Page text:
Backswing and Body Separation

After leaving the University of Oklahoma, I began working on my golf swing with one of the most renowned instructors – Hank Haney. My college coach wasn’t happy with my decision. He considered Hank, a “backswing” coach. I always wondered why my coach discounted the importance of the backswing.


Understandably the backswing doesn’t hit the golf ball. Some golf teachers have promoted just starting the swing at the top of the backswing. Baseball players do it why not golfers? While this makes some logical sense, here are some reasons I have discovered that make the backswing as important as the downswing.


There area actually two primary movements that create the backswing.

When you watch good swings, you often see the winding yet fluid turn of the body in the backswing motion. This action is considered a negative movement as it moves in the opposite direction of the target whereas the movement toward the goal is an active movement.

Even though the backswing looks like one fluid turn, it is a sequence of actions. The series consists of the pelvis and torso turning together and about halfway back, the pelvis stops, and the shoulders become a bit more. The backswing is a turn of the body above the turn of the pelvis.

Screen Shot 2017-08-13 at 8.45.08 AM.png
First Movement of Pelvis and Torso
Screen Shot 2017-08-13 at 8.45.31 AM.png
Second Movement of Torso that Completes the Backswing

I have found this sequence and separation of upper body from the lower body to be a critical factor to the downswing. Here’s why.

The Transition

The transition is where the backswing continues as the downswing starts. Moe said, “As I am going back, I am coming down.” Moe was describing the separation of the backswing to downswing. Technically what he was describing was how the lower body moves toward the target as the upper body continues moving backward, away from the target.

Screen Shot 2017-08-13 at 8.47.51 AM.png
Separation (Photo taken from Inside the Single Plane Swing)

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If you do not separate in the backswing, you can not make distinctions in the downswing. In other words, the body must position itself, though separated movement in the backswing, so that it can again separate those changes in the downswing.

Its all about Sequence

A proper golf swing consists of timing. But what exactly is timing? Timing is very simple if you think of it as stages of the body’s movement where one part of the body moves faster or slower than another. The timing of the swing is indicated by WHEN one part moves faster than another. The backswing timing consists of the following:

  1. Torso, Hips, Arms, club – all move together – at the same speed – half way in backswing.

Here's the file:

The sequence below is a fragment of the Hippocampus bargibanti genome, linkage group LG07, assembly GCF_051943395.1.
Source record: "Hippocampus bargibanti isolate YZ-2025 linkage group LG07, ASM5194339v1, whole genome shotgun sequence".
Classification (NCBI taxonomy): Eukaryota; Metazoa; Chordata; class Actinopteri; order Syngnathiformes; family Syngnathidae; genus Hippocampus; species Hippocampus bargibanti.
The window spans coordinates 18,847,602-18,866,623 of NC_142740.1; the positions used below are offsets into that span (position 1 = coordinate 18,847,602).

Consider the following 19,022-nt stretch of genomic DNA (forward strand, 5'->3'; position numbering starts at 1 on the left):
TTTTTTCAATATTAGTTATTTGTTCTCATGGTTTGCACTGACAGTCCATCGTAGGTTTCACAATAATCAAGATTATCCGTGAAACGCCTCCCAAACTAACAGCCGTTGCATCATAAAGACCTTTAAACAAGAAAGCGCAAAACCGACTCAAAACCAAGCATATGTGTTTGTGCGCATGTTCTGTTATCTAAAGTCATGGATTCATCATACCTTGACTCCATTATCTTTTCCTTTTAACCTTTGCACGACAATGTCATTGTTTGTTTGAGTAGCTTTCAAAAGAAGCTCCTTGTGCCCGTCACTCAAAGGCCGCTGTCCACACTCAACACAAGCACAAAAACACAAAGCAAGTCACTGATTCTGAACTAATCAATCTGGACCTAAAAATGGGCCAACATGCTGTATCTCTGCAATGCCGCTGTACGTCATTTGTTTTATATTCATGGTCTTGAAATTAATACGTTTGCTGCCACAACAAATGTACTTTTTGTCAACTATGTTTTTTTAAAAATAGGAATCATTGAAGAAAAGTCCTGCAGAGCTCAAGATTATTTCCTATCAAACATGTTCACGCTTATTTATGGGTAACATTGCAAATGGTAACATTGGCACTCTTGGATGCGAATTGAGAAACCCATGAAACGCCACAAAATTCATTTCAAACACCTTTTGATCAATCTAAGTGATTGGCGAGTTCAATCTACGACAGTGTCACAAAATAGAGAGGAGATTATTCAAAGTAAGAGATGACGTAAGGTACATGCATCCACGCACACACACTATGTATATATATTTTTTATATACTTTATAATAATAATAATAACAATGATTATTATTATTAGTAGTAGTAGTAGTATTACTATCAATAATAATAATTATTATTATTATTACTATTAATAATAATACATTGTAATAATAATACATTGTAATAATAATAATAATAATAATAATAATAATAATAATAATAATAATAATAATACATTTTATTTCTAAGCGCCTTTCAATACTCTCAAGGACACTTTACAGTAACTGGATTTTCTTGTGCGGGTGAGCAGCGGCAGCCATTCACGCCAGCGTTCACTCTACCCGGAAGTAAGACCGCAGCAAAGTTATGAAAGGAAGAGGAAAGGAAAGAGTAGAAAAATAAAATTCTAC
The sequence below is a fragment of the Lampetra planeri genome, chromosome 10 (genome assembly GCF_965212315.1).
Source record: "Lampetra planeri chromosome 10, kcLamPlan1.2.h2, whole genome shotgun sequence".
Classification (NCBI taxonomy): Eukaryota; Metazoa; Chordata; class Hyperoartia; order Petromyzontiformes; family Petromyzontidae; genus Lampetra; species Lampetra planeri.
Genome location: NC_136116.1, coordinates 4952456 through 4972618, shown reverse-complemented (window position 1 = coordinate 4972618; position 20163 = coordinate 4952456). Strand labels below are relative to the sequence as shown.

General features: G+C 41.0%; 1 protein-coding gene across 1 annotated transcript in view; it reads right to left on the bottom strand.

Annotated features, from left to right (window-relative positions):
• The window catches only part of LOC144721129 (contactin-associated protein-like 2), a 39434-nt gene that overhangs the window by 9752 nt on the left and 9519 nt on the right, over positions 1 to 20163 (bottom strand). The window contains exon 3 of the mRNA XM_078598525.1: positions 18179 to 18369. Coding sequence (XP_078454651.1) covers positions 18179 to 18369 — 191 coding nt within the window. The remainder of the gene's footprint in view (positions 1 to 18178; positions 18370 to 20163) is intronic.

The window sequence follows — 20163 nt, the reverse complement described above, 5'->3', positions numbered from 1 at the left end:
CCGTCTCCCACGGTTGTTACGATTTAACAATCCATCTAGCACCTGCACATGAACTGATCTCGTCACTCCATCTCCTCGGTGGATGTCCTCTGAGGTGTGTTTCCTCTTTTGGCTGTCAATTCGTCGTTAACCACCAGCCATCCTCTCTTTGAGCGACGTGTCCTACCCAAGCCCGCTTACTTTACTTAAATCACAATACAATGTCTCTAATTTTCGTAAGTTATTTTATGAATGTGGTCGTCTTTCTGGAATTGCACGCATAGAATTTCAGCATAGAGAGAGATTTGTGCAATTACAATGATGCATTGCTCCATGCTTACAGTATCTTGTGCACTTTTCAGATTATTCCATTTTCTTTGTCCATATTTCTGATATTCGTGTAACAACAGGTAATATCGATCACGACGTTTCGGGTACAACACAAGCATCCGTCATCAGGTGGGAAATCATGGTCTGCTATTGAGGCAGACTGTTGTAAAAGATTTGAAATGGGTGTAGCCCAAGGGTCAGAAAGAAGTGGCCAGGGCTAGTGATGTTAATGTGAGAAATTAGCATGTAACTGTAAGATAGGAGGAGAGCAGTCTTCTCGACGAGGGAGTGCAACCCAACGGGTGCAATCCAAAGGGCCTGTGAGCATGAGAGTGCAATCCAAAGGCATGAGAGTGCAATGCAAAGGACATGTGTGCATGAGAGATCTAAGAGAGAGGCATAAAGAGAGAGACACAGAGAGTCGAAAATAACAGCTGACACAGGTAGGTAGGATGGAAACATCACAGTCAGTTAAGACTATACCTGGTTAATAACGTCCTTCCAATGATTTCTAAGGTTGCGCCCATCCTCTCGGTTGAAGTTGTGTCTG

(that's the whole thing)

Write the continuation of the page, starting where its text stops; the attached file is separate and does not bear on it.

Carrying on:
2. Hips Slow down – Torso, Arms and club continue to the top of the backswing.

The downswing consists of the following:

  1. His move into lead knee as the weapons and club keep going back.
  2. Hips and Torso accelerate together.
  3. Bones slow down; Torso continues to accelerate
  4. Arms follow Torso acceleration.
  5. Torso slows down, Arms accelerate.
  6. Hands follow Arm acceleration.
  7. Club speeds through impact.

Keep in mind that the downswing is happing very rapidly making it difficult to feel. Personally, I can easily believe the backswing but hardly feel the downswing. These are why, as I mentioned in my latest video “Inside the Single Plane Swing,” that to accomplish the proper feelings in downswing you must commit to the following Single Plane fundamentals.

  1. Hit into and through the swing with a flexed lead knee.
  2. Swing through release with the trail foot on the ground.
  3. Keep your spine tilted through impact.

With these three fundamentals in place and the proper separation of the backswing, you can maximize the rotation of the backswing and downswing – without inhibiting movement and increasing speed.

To find out more about my latest instruction of how to feel your swing and learn the proper sequence you can go here:

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3 comments on “Backswing and Body Separation”
  1. Dave says:

    Thank you Todd, You explain this is sequence is so well. At the top of the backswing the eyes are focused on the ball and the subconcious mind is sending a message to hit the ball and hit it hard. This in turn causes the hands and arms to accelerate ahead of the pelvis and torso which is a huge shot killer. I find practice swings in slow motion and even stopping between positions to get the feel of the proper sequence before I address the ball. Am I correct in my thinking?


  2. Todd Graves says:

    Hey Dave, I think the best thing you said is “feel the proper sequence”. I do believe that the sequence is learned through practice where the lower body starts the downswing. Yes, you are correct in your thinking.


  3. Bruce Kelso says:

    I get the feeling of “launching” my backswing with my pelvis and shoulders together to the “half way point.” It is at this point that the momentum in my shoulders, hands and arms continue back to the finish of the backswing and the pelvis slows, stops and reverses direction leading the shoulders hands and arms to impact. It is a dynamic yet subtle sequence that contributes to a blend of balance, power and accuracy based upon the intensity of the total movement. And that’s why it’s important to practice those positions often and correctly to mold them into a smooth integrated movement instead of mindlessly beating balls; although I really like hitting balls.


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